If you are 50 or older and have pain, numbness and tingling in your legs when walking or standing—but it improves when you sit—you may have spinal stenosis, a degenerative disease that causes the spinal canal to narrow. Spinal stenosis is the most common reason for spinal surgery, according to Joe Duncan, MD, an orthopedic surgeon practicing at IU Health Ball Memorial Hospital.
Spinal stenosis is caused by a combination of genetic factors, anatomy and lifestyle that put wear and tear on the spine. Many people live with symptoms of spinal stenosis for lengthy periods and only seek treatment when it limits activity so much they can barely walk.
While it's not life-threatening, Duncan says patients with these symptoms should be diligent about seeking a diagnosis. "I see patients who learn to live with it in the background, but they wait so long to seek treatment that it can become very difficult for us as spine surgeons to reverse the problem," he says. The condition is painful because it leads to compression of the nerve roots from thickening of ligaments, bone spurs around the joints (known as osteophyte formations) and bulging discs.
It’s sometimes difficult to diagnose because symptoms resemble other health problems that come with age. An astute family member may notice differences in seniors that hint at spinal stenosis, including being less active, walking in a stooped posture and leg weakness. "There are lots of things going on as we age, so these symptoms may well be spinal stenosis, but they could also be peripheral vascular disease (poor circulation) or diabetic neuropathy to name a couple," he says.
MRIs are used as a diagnostic tool, but results can be ambiguous because abnormal MRI’s are common for patients in this age group, whether they have spinal symptoms or not. “This is why it is so important to find a spine specialist who can be trusted to recommend what is best for you,” Duncan says.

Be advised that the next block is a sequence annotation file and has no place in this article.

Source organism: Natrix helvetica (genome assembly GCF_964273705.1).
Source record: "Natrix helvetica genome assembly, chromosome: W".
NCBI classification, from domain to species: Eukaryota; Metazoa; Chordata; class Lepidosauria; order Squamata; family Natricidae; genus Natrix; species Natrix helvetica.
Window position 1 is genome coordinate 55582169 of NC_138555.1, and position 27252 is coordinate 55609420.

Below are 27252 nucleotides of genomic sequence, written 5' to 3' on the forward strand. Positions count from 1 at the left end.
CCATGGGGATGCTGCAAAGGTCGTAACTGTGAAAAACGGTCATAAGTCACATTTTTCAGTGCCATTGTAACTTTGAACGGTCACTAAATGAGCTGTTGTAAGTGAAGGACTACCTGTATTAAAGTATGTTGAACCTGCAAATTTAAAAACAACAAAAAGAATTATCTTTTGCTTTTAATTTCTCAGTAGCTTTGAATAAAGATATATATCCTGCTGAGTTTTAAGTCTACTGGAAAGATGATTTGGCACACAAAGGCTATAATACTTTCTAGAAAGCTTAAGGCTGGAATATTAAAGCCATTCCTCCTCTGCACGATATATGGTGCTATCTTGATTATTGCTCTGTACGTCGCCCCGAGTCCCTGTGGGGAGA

In some cases, doctors may prescribe drugs to treat nerve pain and exercises, such as riding a stationary or regular bike to help open the spinal canal and remove pressure from the nerves.
Pain is usually most acute when the patient stands or walks, both of which put the spine in an extended position. “Some of my patients sleep in a recliner because it keeps their spine in a flexed position that’s less painful,” he says.
Surgery is typically the treatment of last resort, used only after conservative measures such as physical therapy, anti-inflammatories and other medications, and epidural steroid injections fail. For patients who are healthy enough to have surgery, the procedure removes structures that compress the nerves. "I see patients who are in their 80s and they have so many pressing health concerns that surgery for spinal stenosis becomes a lot riskier," he says. "It may have been a lot easier to deal with when the patient was in their 70s, when symptoms were less advanced and the patient was medically healthier."